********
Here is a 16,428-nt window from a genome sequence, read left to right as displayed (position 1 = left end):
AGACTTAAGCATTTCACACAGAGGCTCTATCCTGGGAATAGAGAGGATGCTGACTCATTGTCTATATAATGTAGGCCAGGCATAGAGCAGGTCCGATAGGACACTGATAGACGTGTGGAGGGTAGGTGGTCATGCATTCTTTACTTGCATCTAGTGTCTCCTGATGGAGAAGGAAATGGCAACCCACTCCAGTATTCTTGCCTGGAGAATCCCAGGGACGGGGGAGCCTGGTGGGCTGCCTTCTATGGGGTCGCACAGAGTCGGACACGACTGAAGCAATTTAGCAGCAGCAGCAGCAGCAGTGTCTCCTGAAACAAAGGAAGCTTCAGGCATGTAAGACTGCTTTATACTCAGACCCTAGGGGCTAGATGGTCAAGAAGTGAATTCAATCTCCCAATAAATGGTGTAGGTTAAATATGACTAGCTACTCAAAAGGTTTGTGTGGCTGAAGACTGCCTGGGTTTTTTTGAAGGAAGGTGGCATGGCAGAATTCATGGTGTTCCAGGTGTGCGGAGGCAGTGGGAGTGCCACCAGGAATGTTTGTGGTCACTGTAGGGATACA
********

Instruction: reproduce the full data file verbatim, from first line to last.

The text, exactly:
Here is a 16,428-nt window from a genome sequence, read left to right as displayed (position 1 = left end):
AGACTTAAGCATTTCACACAGAGGCTCTATCCTGGGAATAGAGAGGATGCTGACTCATTGTCTATATAATGTAGGCCAGGCATAGAGCAGGTCCGATAGGACACTGATAGACGTGTGGAGGGTAGGTGGTCATGCATTCTTTACTTGCATCTAGTGTCTCCTGATGGAGAAGGAAATGGCAACCCACTCCAGTATTCTTGCCTGGAGAATCCCAGGGACGGGGGAGCCTGGTGGGCTGCCTTCTATGGGGTCGCACAGAGTCGGACACGACTGAAGCAATTTAGCAGCAGCAGCAGCAGCAGTGTCTCCTGAAACAAAGGAAGCTTCAGGCATGTAAGACTGCTTTATACTCAGACCCTAGGGGCTAGATGGTCAAGAAGTGAATTCAATCTCCCAATAAATGGTGTAGGTTAAATATGACTAGCTACTCAAAAGGTTTGTGTGGCTGAAGACTGCCTGGGTTTTTTTGAAGGAAGGTGGCATGGCAGAATTCATGGTGTTCCAGGTGTGCGGAGGCAGTGGGAGTGCCACCAGGAATGTTTGTGGTCACTGTAGGGATACA